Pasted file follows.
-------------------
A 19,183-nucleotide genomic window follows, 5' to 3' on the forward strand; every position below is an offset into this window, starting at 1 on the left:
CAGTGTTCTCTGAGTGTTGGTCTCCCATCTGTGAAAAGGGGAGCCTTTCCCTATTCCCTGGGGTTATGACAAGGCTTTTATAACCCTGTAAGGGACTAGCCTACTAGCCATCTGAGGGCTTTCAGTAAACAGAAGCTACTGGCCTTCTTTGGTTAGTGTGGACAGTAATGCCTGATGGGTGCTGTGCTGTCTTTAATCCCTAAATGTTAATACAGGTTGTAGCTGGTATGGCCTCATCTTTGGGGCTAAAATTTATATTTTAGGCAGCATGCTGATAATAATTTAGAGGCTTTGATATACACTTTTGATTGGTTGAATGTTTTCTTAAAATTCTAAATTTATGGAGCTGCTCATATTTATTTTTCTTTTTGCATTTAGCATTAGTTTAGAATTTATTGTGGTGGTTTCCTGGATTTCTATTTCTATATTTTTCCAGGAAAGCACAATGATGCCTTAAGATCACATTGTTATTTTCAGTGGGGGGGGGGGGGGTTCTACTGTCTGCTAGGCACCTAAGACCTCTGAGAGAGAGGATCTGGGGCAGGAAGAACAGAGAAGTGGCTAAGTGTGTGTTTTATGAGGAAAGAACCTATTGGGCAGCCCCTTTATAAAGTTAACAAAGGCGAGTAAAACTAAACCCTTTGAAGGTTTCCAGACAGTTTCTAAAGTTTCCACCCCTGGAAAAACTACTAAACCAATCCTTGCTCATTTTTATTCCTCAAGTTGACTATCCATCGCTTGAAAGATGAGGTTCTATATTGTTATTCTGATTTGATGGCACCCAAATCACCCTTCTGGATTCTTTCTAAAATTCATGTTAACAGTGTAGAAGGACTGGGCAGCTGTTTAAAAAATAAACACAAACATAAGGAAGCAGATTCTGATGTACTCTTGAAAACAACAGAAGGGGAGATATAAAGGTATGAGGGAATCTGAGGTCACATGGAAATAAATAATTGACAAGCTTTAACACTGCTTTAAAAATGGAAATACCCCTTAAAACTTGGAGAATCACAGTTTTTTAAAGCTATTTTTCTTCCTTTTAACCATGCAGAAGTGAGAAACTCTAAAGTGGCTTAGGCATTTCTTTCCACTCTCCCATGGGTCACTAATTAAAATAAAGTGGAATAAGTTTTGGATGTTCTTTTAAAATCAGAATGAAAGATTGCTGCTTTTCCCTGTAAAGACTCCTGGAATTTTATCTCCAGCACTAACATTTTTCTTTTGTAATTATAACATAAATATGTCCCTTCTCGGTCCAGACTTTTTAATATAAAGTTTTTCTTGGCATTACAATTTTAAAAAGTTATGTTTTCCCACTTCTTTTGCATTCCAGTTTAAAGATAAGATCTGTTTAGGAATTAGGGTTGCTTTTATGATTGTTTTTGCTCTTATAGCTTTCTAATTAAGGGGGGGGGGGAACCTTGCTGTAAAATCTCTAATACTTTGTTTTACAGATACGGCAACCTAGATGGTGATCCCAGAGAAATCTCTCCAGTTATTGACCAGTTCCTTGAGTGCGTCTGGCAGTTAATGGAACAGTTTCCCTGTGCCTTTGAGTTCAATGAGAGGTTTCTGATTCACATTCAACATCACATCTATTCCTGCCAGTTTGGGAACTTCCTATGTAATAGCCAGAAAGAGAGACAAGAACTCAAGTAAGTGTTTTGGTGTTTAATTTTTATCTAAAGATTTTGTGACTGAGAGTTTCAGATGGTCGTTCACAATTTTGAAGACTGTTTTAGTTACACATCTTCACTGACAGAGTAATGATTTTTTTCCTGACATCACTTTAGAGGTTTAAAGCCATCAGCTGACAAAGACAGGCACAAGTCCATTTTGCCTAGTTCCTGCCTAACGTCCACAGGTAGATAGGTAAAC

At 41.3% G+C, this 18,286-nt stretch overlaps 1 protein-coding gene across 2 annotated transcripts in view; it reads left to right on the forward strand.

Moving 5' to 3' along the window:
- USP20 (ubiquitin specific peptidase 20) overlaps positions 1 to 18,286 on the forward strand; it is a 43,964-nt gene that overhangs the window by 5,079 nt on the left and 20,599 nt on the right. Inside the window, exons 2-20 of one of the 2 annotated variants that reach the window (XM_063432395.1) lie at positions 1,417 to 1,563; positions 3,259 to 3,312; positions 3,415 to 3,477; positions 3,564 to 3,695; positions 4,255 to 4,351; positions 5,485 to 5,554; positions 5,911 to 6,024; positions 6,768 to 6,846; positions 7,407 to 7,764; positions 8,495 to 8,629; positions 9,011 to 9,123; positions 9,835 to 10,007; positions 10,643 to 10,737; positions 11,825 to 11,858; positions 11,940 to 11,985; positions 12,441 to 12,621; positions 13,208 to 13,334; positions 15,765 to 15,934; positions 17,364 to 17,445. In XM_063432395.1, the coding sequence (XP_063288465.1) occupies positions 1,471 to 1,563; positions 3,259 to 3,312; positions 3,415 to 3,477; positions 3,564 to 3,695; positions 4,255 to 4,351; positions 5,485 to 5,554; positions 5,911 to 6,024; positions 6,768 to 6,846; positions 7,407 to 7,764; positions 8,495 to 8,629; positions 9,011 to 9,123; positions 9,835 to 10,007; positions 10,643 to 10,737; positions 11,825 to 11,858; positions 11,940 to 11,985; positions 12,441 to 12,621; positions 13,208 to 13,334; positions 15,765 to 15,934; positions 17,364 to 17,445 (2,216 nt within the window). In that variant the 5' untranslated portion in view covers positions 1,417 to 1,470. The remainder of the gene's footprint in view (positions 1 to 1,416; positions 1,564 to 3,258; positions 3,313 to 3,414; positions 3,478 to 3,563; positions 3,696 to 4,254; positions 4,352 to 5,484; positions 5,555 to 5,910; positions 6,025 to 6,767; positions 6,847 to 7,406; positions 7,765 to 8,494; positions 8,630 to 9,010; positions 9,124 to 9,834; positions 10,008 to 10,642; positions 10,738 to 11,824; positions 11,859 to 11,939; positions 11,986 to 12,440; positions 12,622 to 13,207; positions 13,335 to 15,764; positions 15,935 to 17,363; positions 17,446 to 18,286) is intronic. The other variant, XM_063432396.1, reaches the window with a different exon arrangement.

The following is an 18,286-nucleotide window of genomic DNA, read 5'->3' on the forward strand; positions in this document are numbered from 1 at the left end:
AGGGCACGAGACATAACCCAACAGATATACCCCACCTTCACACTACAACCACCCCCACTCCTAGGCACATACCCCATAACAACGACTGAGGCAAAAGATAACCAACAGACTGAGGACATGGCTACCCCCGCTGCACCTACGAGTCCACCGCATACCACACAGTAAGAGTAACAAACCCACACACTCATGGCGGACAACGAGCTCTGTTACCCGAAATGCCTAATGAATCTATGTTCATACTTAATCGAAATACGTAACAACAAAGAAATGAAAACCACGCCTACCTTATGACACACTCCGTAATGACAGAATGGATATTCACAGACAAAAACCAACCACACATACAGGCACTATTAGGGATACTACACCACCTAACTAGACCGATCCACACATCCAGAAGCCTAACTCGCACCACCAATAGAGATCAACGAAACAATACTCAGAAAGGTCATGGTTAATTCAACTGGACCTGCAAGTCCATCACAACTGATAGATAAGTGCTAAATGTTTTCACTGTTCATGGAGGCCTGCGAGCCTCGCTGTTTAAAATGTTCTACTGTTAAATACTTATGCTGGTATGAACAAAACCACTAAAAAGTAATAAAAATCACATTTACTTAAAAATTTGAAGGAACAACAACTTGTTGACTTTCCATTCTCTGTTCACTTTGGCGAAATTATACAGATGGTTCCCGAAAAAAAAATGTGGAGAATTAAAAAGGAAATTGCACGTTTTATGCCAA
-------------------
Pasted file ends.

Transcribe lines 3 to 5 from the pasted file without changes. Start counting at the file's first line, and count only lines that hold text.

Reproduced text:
At 41.3% G+C, this 18,286-nt stretch overlaps 1 protein-coding gene across 2 annotated transcripts in view; it reads left to right on the forward strand.

Moving 5' to 3' along the window:
- USP20 (ubiquitin specific peptidase 20) overlaps positions 1 to 18,286 on the forward strand; it is a 43,964-nt gene that overhangs the window by 5,079 nt on the left and 20,599 nt on the right. Inside the window, exons 2-20 of one of the 2 annotated variants that reach the window (XM_063432395.1) lie at positions 1,417 to 1,563; positions 3,259 to 3,312; positions 3,415 to 3,477; positions 3,564 to 3,695; positions 4,255 to 4,351; positions 5,485 to 5,554; positions 5,911 to 6,024; positions 6,768 to 6,846; positions 7,407 to 7,764; positions 8,495 to 8,629; positions 9,011 to 9,123; positions 9,835 to 10,007; positions 10,643 to 10,737; positions 11,825 to 11,858; positions 11,940 to 11,985; positions 12,441 to 12,621; positions 13,208 to 13,334; positions 15,765 to 15,934; positions 17,364 to 17,445. In XM_063432395.1, the coding sequence (XP_063288465.1) occupies positions 1,471 to 1,563; positions 3,259 to 3,312; positions 3,415 to 3,477; positions 3,564 to 3,695; positions 4,255 to 4,351; positions 5,485 to 5,554; positions 5,911 to 6,024; positions 6,768 to 6,846; positions 7,407 to 7,764; positions 8,495 to 8,629; positions 9,011 to 9,123; positions 9,835 to 10,007; positions 10,643 to 10,737; positions 11,825 to 11,858; positions 11,940 to 11,985; positions 12,441 to 12,621; positions 13,208 to 13,334; positions 15,765 to 15,934; positions 17,364 to 17,445 (2,216 nt within the window). In that variant the 5' untranslated portion in view covers positions 1,417 to 1,470. The remainder of the gene's footprint in view (positions 1 to 1,416; positions 1,564 to 3,258; positions 3,313 to 3,414; positions 3,478 to 3,563; positions 3,696 to 4,254; positions 4,352 to 5,484; positions 5,555 to 5,910; positions 6,025 to 6,767; positions 6,847 to 7,406; positions 7,765 to 8,494; positions 8,630 to 9,010; positions 9,124 to 9,834; positions 10,008 to 10,642; positions 10,738 to 11,824; positions 11,859 to 11,939; positions 11,986 to 12,440; positions 12,622 to 13,207; positions 13,335 to 15,764; positions 15,935 to 17,363; positions 17,446 to 18,286) is intronic. The other variant, XM_063432396.1, reaches the window with a different exon arrangement.